The Grand Wailea and three other U.S. luxury resorts have been sold to a Singaporean government investment fund that previously pledged to pay $1.5 billion for the portfolio of resorts that owners Paulson & Co. and Winthrop Realty Trust foreclosed on last year.
A public auction of the resorts that had been scheduled for Thursday was canceled because no other bids came through against the Government of Singapore Investment Corp., a major creditor to the properties.
The Government of Singapore Investment Corp., known as GIC, had come forward in August as a so-called stalking horse bidder with its $1.5 billion bid. An auction had been scheduled to determine whether another buyer would pay more for the portfolio of resorts, according to documents filed in bankruptcy court in New York.
The sale is still subject to court approval.
In addition to the 780-room Grand Wailea, the other properties in the deal are the La Quinta Resort & Club and the PGA West golf course in La Quinta, Calif.; the Claremont Resort & Spa in Berkeley, Calif.; and the Arizona Biltmore Resort & Spa in Phoenix.
The hotels - all of which are managed under Hilton's luxury Waldorf Astoria brand, except for the Berkeley property - have been operating under bankruptcy protection since February 2011.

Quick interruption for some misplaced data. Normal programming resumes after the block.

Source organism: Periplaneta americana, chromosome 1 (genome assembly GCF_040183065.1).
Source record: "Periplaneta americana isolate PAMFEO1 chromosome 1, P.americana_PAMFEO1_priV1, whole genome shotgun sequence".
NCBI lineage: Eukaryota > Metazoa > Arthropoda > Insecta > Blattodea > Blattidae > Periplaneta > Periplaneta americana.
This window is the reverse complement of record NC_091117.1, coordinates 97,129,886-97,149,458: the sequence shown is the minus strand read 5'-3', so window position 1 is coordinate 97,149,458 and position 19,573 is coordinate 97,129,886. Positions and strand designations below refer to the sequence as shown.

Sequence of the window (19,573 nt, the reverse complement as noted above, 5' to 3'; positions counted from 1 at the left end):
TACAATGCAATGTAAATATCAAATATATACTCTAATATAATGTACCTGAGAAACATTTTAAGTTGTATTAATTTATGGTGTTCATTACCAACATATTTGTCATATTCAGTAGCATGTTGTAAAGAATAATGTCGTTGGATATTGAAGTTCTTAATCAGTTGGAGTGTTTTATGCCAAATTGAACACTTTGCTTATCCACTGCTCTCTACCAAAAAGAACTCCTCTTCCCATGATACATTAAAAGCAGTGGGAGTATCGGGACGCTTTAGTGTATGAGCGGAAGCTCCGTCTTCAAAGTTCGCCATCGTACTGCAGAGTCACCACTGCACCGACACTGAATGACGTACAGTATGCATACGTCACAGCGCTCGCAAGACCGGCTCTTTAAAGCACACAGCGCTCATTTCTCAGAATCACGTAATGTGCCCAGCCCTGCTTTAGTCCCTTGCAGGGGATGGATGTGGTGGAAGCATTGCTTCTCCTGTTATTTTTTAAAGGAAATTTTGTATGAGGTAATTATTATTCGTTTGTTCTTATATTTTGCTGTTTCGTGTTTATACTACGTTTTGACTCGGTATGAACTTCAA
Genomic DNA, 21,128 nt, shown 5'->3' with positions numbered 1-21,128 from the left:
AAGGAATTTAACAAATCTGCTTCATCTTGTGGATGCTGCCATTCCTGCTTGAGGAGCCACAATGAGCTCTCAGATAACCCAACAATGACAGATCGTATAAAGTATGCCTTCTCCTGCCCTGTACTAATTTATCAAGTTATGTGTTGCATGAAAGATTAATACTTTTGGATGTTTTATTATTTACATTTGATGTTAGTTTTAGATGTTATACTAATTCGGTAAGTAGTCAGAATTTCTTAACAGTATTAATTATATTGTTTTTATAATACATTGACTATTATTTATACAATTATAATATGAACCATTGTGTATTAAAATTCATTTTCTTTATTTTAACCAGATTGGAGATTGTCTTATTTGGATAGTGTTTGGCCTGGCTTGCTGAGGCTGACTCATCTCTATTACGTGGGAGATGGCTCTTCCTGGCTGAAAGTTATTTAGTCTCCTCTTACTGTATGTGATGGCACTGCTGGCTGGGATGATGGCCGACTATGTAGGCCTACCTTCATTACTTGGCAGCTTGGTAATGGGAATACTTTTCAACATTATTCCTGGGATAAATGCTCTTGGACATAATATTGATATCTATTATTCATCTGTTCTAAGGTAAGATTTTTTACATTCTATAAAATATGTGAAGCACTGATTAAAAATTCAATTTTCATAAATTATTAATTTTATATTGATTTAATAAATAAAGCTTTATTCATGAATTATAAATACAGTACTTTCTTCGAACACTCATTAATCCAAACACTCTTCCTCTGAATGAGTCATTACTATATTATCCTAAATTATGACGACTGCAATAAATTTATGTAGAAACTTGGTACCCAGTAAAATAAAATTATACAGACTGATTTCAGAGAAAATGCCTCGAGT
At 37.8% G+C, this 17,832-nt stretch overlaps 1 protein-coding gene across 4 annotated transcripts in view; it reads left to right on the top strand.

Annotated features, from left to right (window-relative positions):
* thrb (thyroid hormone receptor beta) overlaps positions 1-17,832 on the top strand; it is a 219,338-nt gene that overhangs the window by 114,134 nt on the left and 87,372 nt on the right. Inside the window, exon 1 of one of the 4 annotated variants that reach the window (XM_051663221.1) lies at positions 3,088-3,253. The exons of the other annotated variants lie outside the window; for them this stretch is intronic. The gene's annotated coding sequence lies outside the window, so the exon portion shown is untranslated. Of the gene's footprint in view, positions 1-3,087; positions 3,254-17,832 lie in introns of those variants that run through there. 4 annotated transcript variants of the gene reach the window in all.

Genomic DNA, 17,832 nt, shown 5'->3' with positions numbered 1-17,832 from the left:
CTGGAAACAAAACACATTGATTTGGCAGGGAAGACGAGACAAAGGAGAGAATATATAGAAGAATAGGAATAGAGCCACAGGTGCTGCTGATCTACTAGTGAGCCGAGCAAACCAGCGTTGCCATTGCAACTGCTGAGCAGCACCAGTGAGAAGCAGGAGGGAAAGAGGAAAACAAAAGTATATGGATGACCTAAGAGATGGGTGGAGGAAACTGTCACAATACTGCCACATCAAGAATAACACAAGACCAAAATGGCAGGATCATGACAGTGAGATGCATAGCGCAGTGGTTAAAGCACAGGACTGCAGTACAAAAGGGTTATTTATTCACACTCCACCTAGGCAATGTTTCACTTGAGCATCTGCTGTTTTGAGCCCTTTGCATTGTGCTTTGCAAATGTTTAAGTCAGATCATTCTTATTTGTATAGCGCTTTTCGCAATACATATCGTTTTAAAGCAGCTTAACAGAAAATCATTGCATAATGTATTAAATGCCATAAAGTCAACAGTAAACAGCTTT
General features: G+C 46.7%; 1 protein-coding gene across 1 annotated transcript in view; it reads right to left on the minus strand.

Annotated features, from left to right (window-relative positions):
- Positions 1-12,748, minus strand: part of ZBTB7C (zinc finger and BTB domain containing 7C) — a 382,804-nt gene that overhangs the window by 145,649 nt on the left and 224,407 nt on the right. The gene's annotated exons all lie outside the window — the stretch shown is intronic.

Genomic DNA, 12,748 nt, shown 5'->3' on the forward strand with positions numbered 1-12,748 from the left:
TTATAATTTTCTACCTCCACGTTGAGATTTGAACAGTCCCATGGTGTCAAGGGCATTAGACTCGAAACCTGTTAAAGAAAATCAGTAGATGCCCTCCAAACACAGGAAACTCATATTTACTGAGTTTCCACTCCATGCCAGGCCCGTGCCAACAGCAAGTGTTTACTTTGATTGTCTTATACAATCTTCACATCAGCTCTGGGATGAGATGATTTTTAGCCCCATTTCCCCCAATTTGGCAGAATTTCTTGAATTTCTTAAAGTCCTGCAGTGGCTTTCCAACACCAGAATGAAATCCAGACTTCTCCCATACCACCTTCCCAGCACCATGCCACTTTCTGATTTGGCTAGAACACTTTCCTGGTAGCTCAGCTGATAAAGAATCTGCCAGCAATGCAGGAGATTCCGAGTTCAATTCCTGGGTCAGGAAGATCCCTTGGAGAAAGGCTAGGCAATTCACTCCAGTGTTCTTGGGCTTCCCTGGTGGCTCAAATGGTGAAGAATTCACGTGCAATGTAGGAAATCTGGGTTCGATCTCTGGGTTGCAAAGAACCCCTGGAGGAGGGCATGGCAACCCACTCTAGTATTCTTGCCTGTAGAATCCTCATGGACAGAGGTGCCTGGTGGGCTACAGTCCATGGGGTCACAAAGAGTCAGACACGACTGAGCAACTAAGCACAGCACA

The deal will include $1.12 billion in cash and paying off $360 million in debt, according to court filings.
"It's great to have this period of tumult behind us, and were looking forward to getting to know and working with our new owners," Matt Bailey, managing director for the Grand Wailea, told The Maui News.
GIC is a sovereign wealth fund that manages Singapore's foreign-exchange reserves. The fund manages an estimated $300 billion in diversified assets in more than 40 countries.
Paulson & Co., a New York-based hedge fund, and Winthrop Realty Trust, a publicly traded real estate investment trust, took over the Grand Wailea and several other resorts by foreclosing on the previous owner.
Soon after, they put the Grand Wailea and four other resorts into bankruptcy to prevent foreclosure of $1 billion in mortgages and $525 million in maturing mezzanine debt held by the Singaporean investment fund, MetLife and others.
The fifth property - the Doral Golf Resort & Spa in Miami - was sold to real estate investor Donald Trump earlier this year for $150 million.
* Nanea Kalani can be reached at email@example.com.